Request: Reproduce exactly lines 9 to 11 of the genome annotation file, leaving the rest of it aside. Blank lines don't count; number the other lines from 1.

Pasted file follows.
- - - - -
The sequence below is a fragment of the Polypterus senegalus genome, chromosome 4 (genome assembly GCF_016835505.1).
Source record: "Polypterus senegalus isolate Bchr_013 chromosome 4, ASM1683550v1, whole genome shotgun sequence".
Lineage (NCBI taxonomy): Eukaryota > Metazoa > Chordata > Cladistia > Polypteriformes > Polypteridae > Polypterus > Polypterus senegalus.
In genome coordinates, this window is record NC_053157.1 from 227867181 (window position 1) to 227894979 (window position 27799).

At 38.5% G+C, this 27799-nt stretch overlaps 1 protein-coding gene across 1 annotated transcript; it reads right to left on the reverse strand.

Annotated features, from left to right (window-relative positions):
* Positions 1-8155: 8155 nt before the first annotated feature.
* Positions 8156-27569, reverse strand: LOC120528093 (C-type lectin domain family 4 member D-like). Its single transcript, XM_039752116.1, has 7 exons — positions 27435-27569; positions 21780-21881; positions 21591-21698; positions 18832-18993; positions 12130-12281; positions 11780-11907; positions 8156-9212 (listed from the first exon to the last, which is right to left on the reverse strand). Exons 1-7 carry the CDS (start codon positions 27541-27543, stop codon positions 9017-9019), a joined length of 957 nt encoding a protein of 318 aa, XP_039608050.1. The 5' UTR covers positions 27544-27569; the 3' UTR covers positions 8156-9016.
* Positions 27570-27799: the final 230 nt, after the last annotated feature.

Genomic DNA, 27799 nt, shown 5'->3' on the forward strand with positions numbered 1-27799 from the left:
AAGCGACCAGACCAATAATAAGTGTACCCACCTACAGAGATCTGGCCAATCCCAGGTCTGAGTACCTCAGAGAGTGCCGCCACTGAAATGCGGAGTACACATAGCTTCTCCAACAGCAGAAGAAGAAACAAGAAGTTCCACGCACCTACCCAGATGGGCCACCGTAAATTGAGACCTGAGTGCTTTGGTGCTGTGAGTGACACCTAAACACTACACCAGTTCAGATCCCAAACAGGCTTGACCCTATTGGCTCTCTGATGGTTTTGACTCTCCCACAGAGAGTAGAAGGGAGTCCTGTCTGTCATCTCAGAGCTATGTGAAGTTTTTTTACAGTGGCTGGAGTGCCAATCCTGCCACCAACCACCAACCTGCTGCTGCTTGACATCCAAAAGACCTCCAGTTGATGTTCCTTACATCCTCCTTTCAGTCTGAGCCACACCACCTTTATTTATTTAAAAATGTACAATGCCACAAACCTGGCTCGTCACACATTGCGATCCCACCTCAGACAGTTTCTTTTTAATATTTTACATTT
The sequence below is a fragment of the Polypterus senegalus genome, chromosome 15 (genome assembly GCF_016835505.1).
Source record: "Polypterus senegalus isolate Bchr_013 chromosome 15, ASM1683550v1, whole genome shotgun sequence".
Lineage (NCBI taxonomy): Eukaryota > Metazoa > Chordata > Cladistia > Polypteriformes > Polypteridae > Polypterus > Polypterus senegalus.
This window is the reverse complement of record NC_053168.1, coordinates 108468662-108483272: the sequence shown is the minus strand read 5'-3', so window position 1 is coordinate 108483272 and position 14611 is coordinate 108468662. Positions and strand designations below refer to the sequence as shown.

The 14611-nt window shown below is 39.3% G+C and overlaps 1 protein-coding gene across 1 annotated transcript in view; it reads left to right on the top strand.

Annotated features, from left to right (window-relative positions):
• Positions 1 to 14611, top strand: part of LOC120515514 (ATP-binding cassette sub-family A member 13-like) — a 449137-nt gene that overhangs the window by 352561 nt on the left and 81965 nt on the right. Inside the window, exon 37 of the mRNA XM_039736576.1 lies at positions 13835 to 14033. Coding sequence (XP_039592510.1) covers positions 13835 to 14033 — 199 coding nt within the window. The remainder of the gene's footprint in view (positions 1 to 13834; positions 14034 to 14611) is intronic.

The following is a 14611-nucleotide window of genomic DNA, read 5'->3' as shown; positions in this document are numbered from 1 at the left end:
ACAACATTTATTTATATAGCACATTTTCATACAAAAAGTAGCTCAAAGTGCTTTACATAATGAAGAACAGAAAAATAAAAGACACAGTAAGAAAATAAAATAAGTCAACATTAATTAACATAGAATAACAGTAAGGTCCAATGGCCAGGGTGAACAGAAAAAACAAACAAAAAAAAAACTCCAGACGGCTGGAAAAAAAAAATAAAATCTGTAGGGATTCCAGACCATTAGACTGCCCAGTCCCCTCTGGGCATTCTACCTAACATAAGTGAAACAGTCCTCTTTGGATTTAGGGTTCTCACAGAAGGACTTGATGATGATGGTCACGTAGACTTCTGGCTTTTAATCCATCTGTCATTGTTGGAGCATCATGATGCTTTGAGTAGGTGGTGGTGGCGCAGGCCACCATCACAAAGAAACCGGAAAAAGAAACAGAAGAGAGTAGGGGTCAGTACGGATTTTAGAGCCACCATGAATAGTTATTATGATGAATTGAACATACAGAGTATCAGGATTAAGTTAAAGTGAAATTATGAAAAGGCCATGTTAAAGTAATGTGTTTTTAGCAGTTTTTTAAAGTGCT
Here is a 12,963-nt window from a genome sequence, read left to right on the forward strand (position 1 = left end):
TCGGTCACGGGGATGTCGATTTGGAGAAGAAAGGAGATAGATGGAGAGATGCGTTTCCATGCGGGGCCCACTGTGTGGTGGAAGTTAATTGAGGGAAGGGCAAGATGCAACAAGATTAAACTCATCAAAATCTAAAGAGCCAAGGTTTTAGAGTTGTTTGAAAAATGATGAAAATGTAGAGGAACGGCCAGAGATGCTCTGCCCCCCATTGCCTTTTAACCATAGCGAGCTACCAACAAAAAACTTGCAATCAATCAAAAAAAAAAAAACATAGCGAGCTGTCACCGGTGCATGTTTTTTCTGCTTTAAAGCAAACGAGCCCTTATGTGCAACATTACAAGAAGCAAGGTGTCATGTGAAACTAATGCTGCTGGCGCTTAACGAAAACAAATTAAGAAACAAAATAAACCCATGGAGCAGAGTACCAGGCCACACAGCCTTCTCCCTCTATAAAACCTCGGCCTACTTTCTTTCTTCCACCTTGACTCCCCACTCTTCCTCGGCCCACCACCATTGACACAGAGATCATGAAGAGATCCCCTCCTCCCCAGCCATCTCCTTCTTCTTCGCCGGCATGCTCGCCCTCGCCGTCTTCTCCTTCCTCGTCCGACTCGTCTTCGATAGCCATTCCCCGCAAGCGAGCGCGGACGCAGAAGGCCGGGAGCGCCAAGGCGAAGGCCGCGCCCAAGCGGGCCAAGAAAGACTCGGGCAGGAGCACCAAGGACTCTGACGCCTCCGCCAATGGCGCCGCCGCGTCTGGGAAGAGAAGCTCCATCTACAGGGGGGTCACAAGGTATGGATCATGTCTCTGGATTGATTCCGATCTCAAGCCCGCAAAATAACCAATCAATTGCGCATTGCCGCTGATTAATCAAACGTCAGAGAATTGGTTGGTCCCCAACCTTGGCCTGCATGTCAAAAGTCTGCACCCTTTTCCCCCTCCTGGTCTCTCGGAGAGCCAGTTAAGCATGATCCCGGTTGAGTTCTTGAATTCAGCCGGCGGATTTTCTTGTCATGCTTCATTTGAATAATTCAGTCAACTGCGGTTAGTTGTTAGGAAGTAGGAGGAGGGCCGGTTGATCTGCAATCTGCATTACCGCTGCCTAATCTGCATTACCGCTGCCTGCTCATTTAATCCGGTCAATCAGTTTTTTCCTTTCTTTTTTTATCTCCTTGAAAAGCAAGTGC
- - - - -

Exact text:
* Positions 27570-27799: the final 230 nt, after the last annotated feature.

Genomic DNA, 27799 nt, shown 5'->3' on the forward strand with positions numbered 1-27799 from the left:
AAGCGACCAGACCAATAATAAGTGTACCCACCTACAGAGATCTGGCCAATCCCAGGTCTGAGTACCTCAGAGAGTGCCGCCACTGAAATGCGGAGTACACATAGCTTCTCCAACAGCAGAAGAAGAAACAAGAAGTTCCACGCACCTACCCAGATGGGCCACCGTAAATTGAGACCTGAGTGCTTTGGTGCTGTGAGTGACACCTAAACACTACACCAGTTCAGATCCCAAACAGGCTTGACCCTATTGGCTCTCTGATGGTTTTGACTCTCCCACAGAGAGTAGAAGGGAGTCCTGTCTGTCATCTCAGAGCTATGTGAAGTTTTTTTACAGTGGCTGGAGTGCCAATCCTGCCACCAACCACCAACCTGCTGCTGCTTGACATCCAAAAGACCTCCAGTTGATGTTCCTTACATCCTCCTTTCAGTCTGAGCCACACCACCTTTATTTATTTAAAAATGTACAATGCCACAAACCTGGCTCGTCACACATTGCGATCCCACCTCAGACAGTTTCTTTTTAATATTTTACATTT